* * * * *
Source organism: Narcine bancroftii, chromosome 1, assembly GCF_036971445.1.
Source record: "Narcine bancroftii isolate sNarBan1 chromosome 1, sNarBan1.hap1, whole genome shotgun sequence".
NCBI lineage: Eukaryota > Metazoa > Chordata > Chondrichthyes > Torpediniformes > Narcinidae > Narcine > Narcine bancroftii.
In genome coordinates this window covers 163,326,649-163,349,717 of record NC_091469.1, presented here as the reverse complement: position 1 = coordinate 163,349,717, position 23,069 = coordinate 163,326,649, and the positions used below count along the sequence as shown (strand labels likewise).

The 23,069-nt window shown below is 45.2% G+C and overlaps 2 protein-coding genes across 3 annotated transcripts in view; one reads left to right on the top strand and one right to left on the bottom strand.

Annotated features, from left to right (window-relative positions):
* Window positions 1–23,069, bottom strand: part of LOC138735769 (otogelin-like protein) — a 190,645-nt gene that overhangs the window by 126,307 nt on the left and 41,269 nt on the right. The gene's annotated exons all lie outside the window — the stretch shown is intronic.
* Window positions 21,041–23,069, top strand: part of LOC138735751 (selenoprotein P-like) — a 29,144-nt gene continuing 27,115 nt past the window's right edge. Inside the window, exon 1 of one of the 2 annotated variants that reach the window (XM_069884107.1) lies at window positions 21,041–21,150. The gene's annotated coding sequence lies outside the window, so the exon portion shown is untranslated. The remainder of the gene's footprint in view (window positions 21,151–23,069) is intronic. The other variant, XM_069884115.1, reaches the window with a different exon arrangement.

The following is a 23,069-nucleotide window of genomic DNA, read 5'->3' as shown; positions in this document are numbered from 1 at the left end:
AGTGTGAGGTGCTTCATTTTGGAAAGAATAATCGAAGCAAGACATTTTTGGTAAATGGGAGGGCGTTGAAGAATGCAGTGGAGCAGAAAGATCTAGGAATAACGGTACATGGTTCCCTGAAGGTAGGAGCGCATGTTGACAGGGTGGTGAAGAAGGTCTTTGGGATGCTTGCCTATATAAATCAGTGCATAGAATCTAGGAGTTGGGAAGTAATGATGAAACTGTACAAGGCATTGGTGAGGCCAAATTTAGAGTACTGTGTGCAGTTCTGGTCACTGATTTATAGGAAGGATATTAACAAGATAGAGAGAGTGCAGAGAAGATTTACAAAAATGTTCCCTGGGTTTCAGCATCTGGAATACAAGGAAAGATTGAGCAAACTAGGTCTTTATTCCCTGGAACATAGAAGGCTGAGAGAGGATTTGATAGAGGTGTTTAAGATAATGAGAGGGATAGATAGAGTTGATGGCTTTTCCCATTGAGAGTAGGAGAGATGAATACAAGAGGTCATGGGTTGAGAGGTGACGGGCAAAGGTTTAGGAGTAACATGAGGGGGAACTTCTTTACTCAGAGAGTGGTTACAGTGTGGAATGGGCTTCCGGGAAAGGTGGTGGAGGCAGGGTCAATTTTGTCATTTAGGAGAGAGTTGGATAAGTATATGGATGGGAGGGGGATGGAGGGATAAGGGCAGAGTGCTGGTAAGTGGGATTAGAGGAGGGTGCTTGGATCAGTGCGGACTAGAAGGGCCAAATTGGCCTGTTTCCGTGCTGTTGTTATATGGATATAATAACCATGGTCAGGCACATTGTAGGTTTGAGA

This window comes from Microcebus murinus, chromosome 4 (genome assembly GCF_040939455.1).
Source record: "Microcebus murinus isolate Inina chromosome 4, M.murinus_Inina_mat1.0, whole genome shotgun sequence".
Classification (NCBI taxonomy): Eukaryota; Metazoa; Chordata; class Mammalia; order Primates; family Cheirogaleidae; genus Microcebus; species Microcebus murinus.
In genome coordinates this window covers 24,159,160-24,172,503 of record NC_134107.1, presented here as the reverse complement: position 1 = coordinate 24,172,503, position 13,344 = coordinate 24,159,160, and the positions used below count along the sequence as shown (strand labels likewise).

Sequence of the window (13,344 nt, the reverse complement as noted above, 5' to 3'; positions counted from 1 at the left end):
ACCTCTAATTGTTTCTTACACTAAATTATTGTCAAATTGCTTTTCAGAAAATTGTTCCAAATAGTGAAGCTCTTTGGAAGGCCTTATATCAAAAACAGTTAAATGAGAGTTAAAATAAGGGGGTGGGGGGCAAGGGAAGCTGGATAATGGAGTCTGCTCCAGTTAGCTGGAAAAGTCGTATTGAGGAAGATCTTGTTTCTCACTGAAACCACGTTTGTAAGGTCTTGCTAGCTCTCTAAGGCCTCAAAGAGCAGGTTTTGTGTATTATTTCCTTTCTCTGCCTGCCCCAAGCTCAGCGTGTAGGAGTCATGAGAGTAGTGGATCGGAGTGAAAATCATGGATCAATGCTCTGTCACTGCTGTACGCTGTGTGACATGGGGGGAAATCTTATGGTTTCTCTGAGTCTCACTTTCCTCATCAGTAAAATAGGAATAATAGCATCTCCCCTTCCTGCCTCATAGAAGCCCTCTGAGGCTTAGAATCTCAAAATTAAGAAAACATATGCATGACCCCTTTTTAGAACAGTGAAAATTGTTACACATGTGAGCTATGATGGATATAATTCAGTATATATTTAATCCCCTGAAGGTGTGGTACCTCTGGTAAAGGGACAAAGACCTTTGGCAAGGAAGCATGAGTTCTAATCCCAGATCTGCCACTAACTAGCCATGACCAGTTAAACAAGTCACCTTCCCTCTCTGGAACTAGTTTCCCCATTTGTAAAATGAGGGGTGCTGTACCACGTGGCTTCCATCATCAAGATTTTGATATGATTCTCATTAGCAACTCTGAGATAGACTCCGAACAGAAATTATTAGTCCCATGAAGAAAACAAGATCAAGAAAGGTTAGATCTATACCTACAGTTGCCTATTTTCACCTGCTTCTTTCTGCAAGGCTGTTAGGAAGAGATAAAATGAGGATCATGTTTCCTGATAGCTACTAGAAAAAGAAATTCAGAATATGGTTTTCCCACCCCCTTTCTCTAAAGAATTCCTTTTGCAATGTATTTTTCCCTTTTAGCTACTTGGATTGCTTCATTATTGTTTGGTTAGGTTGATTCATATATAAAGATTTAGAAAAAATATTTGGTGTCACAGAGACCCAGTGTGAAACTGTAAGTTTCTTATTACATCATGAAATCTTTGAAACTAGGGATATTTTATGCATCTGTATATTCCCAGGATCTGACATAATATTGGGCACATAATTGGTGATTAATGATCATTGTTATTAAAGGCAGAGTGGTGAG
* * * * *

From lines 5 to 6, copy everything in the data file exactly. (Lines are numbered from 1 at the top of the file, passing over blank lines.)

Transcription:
The 23,069-nt window shown below is 45.2% G+C and overlaps 2 protein-coding genes across 3 annotated transcripts in view; one reads left to right on the top strand and one right to left on the bottom strand.

Annotated features, from left to right (window-relative positions):